Some 70 illegal immigrants have reached a tiny, normally uninhabited Spanish island off the northern coast of Africa, while a separate group of 60 migrants, possibly in a coordinated action, tried to breach a fence to reach another Spanish territory, officials said Sunday.

The rocky outcrop known as Isla de Tierra — part of the Alhucemas Islands archipelago — measures 1.7 hectares (4.2 acre) and is just 30 meters (100 feet) off the Mediterranean coast of Morocco at low tide.

The migrants swam or waded across to the island early Sunday, according to the regional office of the Interior Ministry located in the Spanish enclave of Melilla, which lies on the north African coast.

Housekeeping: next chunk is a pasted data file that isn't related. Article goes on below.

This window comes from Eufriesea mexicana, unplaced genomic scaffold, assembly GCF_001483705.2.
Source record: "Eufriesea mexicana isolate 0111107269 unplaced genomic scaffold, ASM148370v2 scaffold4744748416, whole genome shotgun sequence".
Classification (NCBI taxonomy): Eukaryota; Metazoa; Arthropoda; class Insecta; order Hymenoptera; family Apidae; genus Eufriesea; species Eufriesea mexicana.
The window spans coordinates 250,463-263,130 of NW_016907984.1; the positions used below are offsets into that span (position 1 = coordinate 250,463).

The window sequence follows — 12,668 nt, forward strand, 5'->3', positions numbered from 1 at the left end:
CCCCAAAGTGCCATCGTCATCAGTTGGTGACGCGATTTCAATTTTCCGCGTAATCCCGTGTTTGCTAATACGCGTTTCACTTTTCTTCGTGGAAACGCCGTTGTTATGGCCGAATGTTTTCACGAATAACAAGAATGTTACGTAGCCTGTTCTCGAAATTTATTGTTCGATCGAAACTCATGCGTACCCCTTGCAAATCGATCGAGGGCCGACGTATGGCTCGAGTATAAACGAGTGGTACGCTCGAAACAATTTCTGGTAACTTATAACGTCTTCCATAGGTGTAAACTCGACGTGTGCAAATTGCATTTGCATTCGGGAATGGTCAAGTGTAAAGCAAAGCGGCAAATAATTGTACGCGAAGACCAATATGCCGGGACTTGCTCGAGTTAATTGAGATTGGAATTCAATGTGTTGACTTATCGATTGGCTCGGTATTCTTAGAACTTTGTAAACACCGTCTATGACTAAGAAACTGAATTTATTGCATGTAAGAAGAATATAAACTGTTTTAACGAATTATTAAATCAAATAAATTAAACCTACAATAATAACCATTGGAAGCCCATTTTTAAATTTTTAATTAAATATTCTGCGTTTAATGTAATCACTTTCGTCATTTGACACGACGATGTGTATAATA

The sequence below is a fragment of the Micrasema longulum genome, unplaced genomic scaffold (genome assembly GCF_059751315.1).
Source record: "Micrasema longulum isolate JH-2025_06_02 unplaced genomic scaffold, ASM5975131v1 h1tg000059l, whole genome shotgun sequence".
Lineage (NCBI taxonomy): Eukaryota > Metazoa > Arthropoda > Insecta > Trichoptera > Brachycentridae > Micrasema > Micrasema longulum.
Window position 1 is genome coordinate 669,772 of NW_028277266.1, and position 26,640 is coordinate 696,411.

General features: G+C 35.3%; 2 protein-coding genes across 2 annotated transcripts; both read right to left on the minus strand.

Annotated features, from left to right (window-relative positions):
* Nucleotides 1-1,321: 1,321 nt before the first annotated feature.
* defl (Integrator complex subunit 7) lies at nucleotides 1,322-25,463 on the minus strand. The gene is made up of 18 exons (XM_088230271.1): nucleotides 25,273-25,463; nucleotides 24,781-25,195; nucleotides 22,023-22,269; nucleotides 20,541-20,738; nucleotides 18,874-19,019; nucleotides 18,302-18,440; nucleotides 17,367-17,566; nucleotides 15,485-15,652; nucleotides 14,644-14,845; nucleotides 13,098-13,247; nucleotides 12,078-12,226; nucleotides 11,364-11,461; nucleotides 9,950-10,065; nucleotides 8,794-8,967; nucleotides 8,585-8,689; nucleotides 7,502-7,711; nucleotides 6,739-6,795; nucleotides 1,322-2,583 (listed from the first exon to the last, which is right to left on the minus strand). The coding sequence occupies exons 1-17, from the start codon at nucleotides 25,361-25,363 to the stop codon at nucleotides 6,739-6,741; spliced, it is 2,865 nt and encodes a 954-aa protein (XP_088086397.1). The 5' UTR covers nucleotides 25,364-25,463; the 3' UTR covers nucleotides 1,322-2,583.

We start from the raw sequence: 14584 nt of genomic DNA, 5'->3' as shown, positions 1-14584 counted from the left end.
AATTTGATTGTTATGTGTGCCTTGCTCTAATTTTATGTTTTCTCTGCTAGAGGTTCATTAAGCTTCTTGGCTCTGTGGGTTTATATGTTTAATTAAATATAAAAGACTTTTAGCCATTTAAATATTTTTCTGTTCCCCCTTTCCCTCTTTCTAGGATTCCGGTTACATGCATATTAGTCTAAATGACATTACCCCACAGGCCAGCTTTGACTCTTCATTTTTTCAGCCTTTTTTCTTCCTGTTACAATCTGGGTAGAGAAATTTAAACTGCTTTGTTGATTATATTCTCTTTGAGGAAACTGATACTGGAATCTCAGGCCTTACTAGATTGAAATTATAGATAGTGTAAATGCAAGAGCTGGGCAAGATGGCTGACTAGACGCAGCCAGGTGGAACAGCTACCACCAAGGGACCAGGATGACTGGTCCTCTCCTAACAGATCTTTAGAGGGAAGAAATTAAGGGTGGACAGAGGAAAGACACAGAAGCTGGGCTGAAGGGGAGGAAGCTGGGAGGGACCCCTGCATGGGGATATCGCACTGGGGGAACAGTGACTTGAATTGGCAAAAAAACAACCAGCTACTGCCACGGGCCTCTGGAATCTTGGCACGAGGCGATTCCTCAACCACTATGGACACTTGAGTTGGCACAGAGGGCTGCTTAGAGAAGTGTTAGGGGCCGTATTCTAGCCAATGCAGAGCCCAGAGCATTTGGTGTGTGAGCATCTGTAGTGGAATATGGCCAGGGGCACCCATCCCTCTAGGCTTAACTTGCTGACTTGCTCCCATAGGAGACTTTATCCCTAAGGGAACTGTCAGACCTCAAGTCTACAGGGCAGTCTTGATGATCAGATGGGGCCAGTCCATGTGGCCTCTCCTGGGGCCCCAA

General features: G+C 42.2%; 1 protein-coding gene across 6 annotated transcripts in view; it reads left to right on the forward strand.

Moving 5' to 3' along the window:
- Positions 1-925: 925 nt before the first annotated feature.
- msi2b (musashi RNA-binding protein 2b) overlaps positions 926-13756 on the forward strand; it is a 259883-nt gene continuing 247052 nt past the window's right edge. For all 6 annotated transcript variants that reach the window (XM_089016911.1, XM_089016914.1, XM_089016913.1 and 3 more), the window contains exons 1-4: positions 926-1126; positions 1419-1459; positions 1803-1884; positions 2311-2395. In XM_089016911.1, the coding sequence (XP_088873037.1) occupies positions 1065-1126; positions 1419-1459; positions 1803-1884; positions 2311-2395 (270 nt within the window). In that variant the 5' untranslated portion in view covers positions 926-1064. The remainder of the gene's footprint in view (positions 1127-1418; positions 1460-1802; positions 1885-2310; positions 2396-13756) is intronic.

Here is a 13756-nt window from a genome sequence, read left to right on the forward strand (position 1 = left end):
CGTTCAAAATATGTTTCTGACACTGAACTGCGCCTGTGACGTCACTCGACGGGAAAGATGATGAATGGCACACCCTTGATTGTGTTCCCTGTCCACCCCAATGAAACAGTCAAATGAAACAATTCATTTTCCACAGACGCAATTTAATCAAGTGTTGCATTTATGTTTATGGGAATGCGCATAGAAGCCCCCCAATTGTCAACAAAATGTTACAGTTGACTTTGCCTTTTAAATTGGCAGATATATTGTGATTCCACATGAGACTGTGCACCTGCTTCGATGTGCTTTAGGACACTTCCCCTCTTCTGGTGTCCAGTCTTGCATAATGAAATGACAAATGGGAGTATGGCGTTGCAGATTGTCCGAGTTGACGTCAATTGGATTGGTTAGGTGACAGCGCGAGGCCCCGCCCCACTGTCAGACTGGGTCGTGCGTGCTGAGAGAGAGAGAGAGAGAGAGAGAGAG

Three minors and 17 women were part of the group. Another 19 migrants reached the archipelago Wednesday.

Around the same time Sunday morning, a group of some 60 migrants tried to rush a fence separating Melilla from Morocco. They were repelled by the fence and Spanish border guards "acting in collaboration with Moroccan security forces," the regional office statement said.

Every year migrants from Africa try dangerous crossings to reach Spanish territory illegally in hope of gaining work and a better life. Authorities suspect people smugglers were involved with the latest groups, regional government leader Abdelmalik El Barkani said.